Dev Story: Project Anywhere – Digital Route to an Out-of-Body Experience
This guest post was written by Constantinos Miltiadis, Founder of studioAny.
What if you being here, could be a virtual presence anywhere? project Anywhere, developed by Constantinos Miltiadis, at the Chair for CAAD, ETHz, is an intention to breach the limits of physical human presence, by replacing kinaesthetic, visual and auditory with artificial sensory experiences, in a fully interactive virtual environment.
project Anywhere was featured in The Guardian (Project Anywhere: digital route to an out-of-body experience), The Observer Tech Monthly (Jan 11, 2015), Euronews Sci-tech / Project Anywhere: an out-of-body experience of a new kind [multilingual], Reuters video interview / Project Anywhere takes virtual reality gaming to new level, has been exhibited in a public installation at the TEDxNTUA events (Jan 17, 2015) and made 2nd place in Zeiss VR One Contest for Mobile VR Apps.
project Anywhere is a wireless, multiplayer, interactive, augmented reality application that uses smartphones as stereoscopic head-mounted displays. It was developed in Unity 3D, and also uses a Java program and Arduino microcontrollers.
project Anywhere from studio any on Vimeo.
Background and overview of the concept development
Studied architecture at NTUA in Athens and at ETH in Zurich, being a self-taught programmer, I was introduced to Unity 3D during a 3 day workshop at the Chair for CAAD at ETHz, by Sebastian Tobler of Ateo. I was initially sceptical as to what kind of projects it would help me realise, until I tried the Oculus Rift; the potentiality of which really amazed me. While wearing it, I lost connection with my physical surroundings in seconds and the first think that came to my mind, was to try and see my own body, and move in the virtual space by moving in the real one. But that wasn’t the case.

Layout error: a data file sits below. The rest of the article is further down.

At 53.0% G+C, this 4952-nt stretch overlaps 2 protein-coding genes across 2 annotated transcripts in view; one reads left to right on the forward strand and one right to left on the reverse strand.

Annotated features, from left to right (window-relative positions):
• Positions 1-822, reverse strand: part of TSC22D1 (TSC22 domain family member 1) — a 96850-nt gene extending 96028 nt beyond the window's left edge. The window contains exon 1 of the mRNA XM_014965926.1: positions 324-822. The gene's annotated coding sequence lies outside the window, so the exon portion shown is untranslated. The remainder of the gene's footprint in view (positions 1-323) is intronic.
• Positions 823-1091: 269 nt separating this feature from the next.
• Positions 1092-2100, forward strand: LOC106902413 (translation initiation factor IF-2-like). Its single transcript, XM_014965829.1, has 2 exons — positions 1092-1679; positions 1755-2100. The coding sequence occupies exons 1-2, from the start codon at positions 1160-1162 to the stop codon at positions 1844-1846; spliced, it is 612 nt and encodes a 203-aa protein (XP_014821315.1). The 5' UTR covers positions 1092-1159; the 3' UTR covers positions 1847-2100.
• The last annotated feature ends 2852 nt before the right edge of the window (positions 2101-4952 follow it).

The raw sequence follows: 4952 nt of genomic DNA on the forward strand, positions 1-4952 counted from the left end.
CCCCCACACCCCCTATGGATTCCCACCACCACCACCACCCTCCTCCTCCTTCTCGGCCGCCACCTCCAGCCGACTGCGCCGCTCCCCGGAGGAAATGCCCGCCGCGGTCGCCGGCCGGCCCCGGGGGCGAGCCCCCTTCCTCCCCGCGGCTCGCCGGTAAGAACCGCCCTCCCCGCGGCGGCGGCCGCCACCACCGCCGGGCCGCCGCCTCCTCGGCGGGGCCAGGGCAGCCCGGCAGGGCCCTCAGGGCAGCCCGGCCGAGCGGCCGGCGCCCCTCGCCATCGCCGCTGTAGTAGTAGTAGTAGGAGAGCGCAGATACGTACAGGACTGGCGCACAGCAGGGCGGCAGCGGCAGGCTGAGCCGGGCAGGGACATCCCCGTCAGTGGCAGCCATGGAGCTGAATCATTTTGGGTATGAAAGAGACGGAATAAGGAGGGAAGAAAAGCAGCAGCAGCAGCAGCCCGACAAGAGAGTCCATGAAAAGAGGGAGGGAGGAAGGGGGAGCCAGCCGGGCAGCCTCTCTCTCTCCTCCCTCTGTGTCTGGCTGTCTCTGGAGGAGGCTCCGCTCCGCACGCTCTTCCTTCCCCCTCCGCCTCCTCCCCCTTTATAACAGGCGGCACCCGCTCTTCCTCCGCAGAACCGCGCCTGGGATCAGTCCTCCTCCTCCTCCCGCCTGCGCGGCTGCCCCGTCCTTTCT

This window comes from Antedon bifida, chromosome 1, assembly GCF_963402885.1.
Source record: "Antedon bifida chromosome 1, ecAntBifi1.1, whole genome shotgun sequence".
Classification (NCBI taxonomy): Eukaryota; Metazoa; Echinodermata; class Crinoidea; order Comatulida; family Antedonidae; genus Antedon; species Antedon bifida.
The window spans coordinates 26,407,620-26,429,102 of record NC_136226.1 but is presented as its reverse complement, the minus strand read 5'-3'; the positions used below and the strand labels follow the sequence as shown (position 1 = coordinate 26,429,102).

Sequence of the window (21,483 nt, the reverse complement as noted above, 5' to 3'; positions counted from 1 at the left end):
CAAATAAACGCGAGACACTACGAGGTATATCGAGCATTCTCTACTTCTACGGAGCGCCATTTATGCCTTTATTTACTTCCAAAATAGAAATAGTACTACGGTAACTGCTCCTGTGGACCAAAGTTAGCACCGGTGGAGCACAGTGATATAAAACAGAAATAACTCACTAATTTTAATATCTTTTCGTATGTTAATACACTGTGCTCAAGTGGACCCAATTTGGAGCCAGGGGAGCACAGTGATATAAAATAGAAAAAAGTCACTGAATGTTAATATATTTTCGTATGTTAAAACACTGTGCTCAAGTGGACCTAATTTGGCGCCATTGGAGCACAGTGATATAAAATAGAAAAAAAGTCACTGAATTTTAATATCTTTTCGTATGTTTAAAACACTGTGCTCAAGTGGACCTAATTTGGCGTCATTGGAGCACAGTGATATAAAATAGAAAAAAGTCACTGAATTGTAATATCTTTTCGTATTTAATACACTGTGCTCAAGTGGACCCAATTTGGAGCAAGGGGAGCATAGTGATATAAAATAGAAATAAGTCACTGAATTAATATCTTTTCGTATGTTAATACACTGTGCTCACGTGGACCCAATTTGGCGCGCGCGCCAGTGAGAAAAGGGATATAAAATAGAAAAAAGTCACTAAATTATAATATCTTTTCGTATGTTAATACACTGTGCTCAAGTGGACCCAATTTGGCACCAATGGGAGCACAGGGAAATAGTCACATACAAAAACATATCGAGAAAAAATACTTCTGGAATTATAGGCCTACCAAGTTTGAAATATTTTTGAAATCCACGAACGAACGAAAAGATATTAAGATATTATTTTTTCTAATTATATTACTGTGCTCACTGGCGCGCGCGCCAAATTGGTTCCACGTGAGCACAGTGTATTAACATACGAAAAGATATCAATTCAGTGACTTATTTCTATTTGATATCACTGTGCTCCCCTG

Searching to find the state of the art in VR, I couldn’t actually find any content that would allow for a greater degree of immersion into virtual reality. For me, at the time, it was a paradox that the game industry didn’t manage to emancipate from classical ways of interfacing (keyboards and joysticks) and even try to do some steps towards reinventing gaming for this new technology, rather than just appropriating it to older concepts.
It was then when I was first struck by the idea of developing project Anywhere. The goal was to prove that it is feasible to have your whole body controlling a digital avatar in a virtual environment in a 1 to 1 correspondence, in real-time. Therefore, I took it upon my self to try and develop a way to quantise my presence in physical space, and use it to “invent” intuitive ways to interact with a virtual environment.
I had to abandon the idea of using the Oculus Rift because of its cables, and decided to use a smart phone as a head-mounted display instead, for which I eventually prototyped a 3d printed phone-holder mask. For body tracking I implemented common Microsoft Kinect infrared sensors that would provide a vector set of the player’s skeleton joints positions. For the gestures and hand movements in space, I developed a pair of wireless interactive gloves, which would provide the palm orientation in space and the flexing of the fingers. The Kinect sensors and the gloves were brought together by a Java program I developed called “Omnitracker”, that makes sensor readings in a frequency that ranges between 20-40Hz (minimum every 50 milliseconds).